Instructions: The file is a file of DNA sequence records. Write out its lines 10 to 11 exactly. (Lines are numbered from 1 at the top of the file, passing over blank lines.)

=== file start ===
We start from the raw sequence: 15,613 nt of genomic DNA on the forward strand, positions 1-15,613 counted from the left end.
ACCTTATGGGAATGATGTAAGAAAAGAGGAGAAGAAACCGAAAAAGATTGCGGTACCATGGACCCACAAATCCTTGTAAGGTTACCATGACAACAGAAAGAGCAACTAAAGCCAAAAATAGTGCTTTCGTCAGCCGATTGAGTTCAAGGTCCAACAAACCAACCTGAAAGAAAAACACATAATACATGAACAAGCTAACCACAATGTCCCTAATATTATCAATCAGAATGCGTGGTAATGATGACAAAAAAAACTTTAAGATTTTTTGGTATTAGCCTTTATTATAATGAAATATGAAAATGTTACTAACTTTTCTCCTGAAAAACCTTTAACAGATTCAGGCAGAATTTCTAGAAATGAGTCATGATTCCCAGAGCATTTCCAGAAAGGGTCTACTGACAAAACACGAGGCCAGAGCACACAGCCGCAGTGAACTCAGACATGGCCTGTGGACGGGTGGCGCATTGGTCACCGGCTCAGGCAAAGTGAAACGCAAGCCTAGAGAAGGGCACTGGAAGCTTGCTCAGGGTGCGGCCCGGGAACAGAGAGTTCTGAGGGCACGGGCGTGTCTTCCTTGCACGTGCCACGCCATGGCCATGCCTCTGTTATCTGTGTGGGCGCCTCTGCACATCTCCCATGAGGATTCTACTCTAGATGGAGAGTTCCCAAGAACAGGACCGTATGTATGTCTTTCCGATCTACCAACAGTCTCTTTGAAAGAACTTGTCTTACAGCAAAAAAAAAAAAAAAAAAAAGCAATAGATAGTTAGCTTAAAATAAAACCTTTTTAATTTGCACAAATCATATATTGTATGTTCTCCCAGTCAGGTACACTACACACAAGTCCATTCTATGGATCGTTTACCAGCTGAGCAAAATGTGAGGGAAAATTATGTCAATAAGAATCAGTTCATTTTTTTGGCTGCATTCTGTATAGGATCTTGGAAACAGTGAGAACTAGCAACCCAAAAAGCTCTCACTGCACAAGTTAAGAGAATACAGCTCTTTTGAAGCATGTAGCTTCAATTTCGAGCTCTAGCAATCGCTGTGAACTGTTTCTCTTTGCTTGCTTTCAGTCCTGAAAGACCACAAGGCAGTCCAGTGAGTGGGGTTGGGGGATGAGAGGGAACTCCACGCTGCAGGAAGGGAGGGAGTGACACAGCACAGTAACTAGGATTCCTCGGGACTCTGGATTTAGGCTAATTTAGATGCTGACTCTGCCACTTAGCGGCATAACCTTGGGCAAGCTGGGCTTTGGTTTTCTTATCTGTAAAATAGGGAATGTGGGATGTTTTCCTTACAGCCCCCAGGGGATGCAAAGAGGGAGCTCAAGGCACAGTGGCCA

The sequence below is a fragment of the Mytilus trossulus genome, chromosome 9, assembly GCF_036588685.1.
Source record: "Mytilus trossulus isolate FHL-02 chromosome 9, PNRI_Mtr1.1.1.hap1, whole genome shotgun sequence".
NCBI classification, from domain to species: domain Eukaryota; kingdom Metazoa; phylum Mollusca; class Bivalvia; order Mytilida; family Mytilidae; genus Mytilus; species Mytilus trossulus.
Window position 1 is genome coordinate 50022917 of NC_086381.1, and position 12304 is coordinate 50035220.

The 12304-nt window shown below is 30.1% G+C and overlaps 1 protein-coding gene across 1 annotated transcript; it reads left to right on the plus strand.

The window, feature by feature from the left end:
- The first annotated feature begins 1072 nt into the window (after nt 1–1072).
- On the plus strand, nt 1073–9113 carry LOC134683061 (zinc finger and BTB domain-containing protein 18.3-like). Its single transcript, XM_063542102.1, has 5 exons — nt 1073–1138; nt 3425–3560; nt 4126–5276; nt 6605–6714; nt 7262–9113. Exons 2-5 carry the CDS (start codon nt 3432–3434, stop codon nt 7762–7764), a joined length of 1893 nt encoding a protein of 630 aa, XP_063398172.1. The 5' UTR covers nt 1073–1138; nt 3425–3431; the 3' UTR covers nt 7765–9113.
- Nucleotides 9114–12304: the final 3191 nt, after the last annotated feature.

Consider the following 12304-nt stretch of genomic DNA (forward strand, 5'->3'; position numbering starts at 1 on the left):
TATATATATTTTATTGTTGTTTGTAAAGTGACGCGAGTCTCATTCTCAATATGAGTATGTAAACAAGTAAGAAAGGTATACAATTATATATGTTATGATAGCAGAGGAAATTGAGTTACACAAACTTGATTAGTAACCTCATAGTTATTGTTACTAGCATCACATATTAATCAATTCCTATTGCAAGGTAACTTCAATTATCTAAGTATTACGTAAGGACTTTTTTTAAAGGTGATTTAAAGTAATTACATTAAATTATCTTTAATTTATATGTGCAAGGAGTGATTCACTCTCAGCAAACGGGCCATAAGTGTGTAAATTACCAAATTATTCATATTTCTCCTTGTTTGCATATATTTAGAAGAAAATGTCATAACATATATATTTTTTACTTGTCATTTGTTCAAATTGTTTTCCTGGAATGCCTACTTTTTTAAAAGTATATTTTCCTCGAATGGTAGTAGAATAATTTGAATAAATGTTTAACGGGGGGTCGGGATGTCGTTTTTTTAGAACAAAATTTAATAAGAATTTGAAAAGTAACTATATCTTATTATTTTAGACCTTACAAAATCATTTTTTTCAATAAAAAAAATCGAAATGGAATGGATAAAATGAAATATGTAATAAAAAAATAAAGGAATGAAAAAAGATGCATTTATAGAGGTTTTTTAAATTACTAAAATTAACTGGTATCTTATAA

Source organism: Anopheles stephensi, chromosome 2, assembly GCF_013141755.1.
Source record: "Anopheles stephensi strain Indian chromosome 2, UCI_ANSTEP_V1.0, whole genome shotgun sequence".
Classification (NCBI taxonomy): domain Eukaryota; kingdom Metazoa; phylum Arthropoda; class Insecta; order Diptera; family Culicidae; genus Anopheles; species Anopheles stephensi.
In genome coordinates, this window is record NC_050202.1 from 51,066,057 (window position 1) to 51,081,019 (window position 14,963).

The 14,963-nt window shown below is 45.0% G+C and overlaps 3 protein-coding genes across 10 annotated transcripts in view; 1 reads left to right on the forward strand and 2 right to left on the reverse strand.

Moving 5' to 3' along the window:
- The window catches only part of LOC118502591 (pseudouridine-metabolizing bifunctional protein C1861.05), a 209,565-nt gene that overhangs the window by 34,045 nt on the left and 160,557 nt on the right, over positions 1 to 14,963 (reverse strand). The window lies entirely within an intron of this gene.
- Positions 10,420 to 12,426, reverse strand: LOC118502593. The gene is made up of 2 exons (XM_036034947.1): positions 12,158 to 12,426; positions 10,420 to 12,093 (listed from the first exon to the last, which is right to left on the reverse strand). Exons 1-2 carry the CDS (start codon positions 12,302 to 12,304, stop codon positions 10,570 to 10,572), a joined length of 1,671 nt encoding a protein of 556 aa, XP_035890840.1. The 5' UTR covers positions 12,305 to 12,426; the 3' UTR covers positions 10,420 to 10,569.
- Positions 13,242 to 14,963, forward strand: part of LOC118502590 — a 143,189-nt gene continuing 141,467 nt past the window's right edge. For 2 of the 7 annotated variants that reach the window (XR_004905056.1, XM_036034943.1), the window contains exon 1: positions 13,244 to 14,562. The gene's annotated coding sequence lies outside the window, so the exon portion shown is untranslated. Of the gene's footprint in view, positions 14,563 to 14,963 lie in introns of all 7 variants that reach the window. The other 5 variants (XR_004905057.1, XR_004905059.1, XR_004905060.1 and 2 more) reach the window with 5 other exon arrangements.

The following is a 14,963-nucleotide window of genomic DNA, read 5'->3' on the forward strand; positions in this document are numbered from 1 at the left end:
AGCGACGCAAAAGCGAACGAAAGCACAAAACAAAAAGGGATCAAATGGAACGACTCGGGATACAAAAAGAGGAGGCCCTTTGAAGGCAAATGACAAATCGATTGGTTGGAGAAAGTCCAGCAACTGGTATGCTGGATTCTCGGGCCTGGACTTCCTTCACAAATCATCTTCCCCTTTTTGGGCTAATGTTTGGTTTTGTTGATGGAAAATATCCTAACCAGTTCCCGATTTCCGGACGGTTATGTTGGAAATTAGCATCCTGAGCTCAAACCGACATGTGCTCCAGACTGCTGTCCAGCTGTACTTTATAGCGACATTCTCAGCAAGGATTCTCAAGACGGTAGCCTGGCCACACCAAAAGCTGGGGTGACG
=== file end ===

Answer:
- On the plus strand, nt 1073–9113 carry LOC134683061 (zinc finger and BTB domain-containing protein 18.3-like). Its single transcript, XM_063542102.1, has 5 exons — nt 1073–1138; nt 3425–3560; nt 4126–5276; nt 6605–6714; nt 7262–9113. Exons 2-5 carry the CDS (start codon nt 3432–3434, stop codon nt 7762–7764), a joined length of 1893 nt encoding a protein of 630 aa, XP_063398172.1. The 5' UTR covers nt 1073–1138; nt 3425–3431; the 3' UTR covers nt 7765–9113.
- Nucleotides 9114–12304: the final 3191 nt, after the last annotated feature.